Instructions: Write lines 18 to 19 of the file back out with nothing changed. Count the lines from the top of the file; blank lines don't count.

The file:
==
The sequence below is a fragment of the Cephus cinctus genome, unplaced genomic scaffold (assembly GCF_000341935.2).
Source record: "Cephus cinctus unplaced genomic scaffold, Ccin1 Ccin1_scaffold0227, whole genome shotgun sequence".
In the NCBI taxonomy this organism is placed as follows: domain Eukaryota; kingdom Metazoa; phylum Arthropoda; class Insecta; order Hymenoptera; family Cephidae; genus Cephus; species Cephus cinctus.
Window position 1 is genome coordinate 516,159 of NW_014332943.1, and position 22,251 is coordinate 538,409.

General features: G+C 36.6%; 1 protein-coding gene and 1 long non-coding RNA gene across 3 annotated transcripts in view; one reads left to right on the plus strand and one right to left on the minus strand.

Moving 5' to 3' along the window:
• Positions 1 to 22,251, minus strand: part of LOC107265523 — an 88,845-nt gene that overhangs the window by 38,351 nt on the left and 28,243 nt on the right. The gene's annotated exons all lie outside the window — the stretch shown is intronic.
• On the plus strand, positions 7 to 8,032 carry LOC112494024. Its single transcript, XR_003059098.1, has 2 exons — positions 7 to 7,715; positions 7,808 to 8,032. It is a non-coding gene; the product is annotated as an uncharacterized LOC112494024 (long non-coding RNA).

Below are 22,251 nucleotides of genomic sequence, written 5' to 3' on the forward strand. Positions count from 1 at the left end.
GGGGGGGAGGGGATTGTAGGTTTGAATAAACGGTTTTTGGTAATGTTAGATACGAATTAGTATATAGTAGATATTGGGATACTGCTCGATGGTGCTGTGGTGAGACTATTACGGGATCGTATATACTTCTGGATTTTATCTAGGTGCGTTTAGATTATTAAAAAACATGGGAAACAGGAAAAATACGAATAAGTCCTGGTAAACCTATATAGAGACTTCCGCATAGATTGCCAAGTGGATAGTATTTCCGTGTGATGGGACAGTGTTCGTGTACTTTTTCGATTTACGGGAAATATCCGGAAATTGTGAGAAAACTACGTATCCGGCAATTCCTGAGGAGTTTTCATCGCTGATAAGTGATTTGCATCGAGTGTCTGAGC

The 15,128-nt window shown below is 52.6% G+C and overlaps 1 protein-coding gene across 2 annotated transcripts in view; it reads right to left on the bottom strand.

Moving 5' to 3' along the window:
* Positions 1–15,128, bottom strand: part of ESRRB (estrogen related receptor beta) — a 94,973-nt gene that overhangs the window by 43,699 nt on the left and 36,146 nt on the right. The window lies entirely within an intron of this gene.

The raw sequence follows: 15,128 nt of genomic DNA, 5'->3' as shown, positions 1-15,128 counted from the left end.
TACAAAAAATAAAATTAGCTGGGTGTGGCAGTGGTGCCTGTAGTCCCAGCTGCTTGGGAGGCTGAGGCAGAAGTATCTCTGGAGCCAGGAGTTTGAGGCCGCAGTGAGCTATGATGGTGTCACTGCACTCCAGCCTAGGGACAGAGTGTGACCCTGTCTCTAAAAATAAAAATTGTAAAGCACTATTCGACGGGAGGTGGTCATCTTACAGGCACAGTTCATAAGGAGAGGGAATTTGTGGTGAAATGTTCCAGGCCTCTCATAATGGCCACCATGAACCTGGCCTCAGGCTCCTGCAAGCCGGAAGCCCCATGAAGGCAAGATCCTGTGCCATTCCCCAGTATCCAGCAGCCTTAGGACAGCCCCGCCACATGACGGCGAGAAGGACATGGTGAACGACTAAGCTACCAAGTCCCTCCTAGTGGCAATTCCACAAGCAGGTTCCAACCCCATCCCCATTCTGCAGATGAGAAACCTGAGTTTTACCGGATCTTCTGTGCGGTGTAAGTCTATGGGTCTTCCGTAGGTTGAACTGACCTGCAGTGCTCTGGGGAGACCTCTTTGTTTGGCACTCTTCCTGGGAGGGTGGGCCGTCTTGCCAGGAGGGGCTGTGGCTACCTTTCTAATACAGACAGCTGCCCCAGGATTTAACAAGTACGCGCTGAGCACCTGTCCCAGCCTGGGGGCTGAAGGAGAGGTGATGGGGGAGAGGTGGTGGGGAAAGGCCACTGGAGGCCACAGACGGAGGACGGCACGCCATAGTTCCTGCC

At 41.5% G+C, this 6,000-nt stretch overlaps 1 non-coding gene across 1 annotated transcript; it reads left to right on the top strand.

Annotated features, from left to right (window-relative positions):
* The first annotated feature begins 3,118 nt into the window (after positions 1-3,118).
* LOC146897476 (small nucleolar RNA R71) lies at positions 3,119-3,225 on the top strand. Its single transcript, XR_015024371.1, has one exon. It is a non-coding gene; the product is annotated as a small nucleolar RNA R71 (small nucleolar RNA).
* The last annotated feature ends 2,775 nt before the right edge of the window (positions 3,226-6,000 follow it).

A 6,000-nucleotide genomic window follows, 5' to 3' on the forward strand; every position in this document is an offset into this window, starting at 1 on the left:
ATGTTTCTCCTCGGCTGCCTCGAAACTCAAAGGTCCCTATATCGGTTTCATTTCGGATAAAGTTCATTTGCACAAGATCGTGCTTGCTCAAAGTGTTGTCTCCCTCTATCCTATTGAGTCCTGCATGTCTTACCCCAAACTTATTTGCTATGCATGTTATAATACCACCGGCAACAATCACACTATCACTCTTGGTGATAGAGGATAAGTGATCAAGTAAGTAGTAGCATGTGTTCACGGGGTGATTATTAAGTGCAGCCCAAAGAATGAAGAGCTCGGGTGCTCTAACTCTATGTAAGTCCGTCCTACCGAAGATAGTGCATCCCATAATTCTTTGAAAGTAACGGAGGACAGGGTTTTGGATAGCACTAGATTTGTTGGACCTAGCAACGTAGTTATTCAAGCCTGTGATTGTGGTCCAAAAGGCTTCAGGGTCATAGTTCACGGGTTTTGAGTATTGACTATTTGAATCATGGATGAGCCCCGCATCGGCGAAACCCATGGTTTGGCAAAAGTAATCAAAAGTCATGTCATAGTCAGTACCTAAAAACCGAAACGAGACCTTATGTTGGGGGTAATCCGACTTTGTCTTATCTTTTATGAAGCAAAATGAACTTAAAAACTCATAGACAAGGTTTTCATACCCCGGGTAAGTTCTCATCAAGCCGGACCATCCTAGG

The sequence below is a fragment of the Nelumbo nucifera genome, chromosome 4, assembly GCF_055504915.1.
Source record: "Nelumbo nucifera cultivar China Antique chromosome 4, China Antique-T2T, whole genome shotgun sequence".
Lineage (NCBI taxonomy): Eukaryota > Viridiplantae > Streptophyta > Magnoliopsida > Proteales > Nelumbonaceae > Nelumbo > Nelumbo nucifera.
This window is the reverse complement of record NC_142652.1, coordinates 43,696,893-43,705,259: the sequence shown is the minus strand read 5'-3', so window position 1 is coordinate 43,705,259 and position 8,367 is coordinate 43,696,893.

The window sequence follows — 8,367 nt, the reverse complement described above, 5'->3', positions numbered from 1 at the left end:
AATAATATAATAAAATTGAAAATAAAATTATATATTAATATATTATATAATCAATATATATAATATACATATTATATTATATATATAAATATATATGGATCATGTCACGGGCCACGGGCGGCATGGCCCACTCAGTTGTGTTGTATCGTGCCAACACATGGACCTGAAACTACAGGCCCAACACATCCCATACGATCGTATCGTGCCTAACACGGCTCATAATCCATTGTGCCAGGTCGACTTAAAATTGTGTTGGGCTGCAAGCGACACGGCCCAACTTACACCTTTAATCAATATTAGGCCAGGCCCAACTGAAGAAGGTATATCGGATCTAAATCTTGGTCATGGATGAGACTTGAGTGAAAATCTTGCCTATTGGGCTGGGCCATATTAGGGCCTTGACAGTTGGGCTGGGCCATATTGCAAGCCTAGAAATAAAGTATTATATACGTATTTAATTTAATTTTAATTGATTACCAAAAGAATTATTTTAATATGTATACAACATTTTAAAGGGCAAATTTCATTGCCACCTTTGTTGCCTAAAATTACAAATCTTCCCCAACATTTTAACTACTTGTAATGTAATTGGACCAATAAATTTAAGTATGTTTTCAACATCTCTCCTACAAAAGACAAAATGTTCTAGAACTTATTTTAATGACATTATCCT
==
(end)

* The first annotated feature begins 3,118 nt into the window (after positions 1-3,118).
* LOC146897476 (small nucleolar RNA R71) lies at positions 3,119-3,225 on the top strand. Its single transcript, XR_015024371.1, has one exon. It is a non-coding gene; the product is annotated as a small nucleolar RNA R71 (small nucleolar RNA).